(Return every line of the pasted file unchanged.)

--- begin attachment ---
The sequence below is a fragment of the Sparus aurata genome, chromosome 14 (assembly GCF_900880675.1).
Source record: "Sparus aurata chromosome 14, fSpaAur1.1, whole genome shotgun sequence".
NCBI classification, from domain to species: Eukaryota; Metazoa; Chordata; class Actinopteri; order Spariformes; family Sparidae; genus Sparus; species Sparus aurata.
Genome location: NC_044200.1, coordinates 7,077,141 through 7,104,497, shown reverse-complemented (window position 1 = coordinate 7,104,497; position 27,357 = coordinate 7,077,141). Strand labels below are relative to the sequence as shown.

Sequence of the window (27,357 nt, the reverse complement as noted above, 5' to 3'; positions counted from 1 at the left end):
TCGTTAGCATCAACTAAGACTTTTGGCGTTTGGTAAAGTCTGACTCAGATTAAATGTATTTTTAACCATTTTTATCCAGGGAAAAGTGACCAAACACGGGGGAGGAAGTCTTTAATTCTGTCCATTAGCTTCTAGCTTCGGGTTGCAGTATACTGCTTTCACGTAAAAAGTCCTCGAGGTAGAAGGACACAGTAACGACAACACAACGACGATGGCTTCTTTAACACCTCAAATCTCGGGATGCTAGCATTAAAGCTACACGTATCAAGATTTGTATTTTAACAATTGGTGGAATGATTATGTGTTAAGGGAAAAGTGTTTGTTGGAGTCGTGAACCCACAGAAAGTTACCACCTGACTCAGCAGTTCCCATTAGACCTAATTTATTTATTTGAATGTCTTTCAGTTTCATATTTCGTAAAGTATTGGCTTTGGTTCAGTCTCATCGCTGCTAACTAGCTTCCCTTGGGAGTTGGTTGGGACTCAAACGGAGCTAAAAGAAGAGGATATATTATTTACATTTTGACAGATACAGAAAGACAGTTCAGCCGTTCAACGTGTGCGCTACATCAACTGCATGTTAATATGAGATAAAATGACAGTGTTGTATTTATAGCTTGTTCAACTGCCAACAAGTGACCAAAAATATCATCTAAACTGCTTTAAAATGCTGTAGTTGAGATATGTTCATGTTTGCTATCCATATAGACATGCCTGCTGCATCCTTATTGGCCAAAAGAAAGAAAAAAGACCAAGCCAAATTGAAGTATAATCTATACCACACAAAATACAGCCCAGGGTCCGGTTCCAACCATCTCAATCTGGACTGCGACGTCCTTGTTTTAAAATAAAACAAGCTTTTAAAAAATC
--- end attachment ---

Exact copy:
The sequence below is a fragment of the Sparus aurata genome, chromosome 14 (assembly GCF_900880675.1).
Source record: "Sparus aurata chromosome 14, fSpaAur1.1, whole genome shotgun sequence".
NCBI classification, from domain to species: Eukaryota; Metazoa; Chordata; class Actinopteri; order Spariformes; family Sparidae; genus Sparus; species Sparus aurata.
Genome location: NC_044200.1, coordinates 7,077,141 through 7,104,497, shown reverse-complemented (window position 1 = coordinate 7,104,497; position 27,357 = coordinate 7,077,141). Strand labels below are relative to the sequence as shown.

Sequence of the window (27,357 nt, the reverse complement as noted above, 5' to 3'; positions counted from 1 at the left end):
TCGTTAGCATCAACTAAGACTTTTGGCGTTTGGTAAAGTCTGACTCAGATTAAATGTATTTTTAACCATTTTTATCCAGGGAAAAGTGACCAAACACGGGGGAGGAAGTCTTTAATTCTGTCCATTAGCTTCTAGCTTCGGGTTGCAGTATACTGCTTTCACGTAAAAAGTCCTCGAGGTAGAAGGACACAGTAACGACAACACAACGACGATGGCTTCTTTAACACCTCAAATCTCGGGATGCTAGCATTAAAGCTACACGTATCAAGATTTGTATTTTAACAATTGGTGGAATGATTATGTGTTAAGGGAAAAGTGTTTGTTGGAGTCGTGAACCCACAGAAAGTTACCACCTGACTCAGCAGTTCCCATTAGACCTAATTTATTTATTTGAATGTCTTTCAGTTTCATATTTCGTAAAGTATTGGCTTTGGTTCAGTCTCATCGCTGCTAACTAGCTTCCCTTGGGAGTTGGTTGGGACTCAAACGGAGCTAAAAGAAGAGGATATATTATTTACATTTTGACAGATACAGAAAGACAGTTCAGCCGTTCAACGTGTGCGCTACATCAACTGCATGTTAATATGAGATAAAATGACAGTGTTGTATTTATAGCTTGTTCAACTGCCAACAAGTGACCAAAAATATCATCTAAACTGCTTTAAAATGCTGTAGTTGAGATATGTTCATGTTTGCTATCCATATAGACATGCCTGCTGCATCCTTATTGGCCAAAAGAAAGAAAAAAGACCAAGCCAAATTGAAGTATAATCTATACCACACAAAATACAGCCCAGGGTCCGGTTCCAACCATCTCAATCTGGACTGCGACGTCCTTGTTTTAAAATAAAACAAGCTTTTAAAAAATC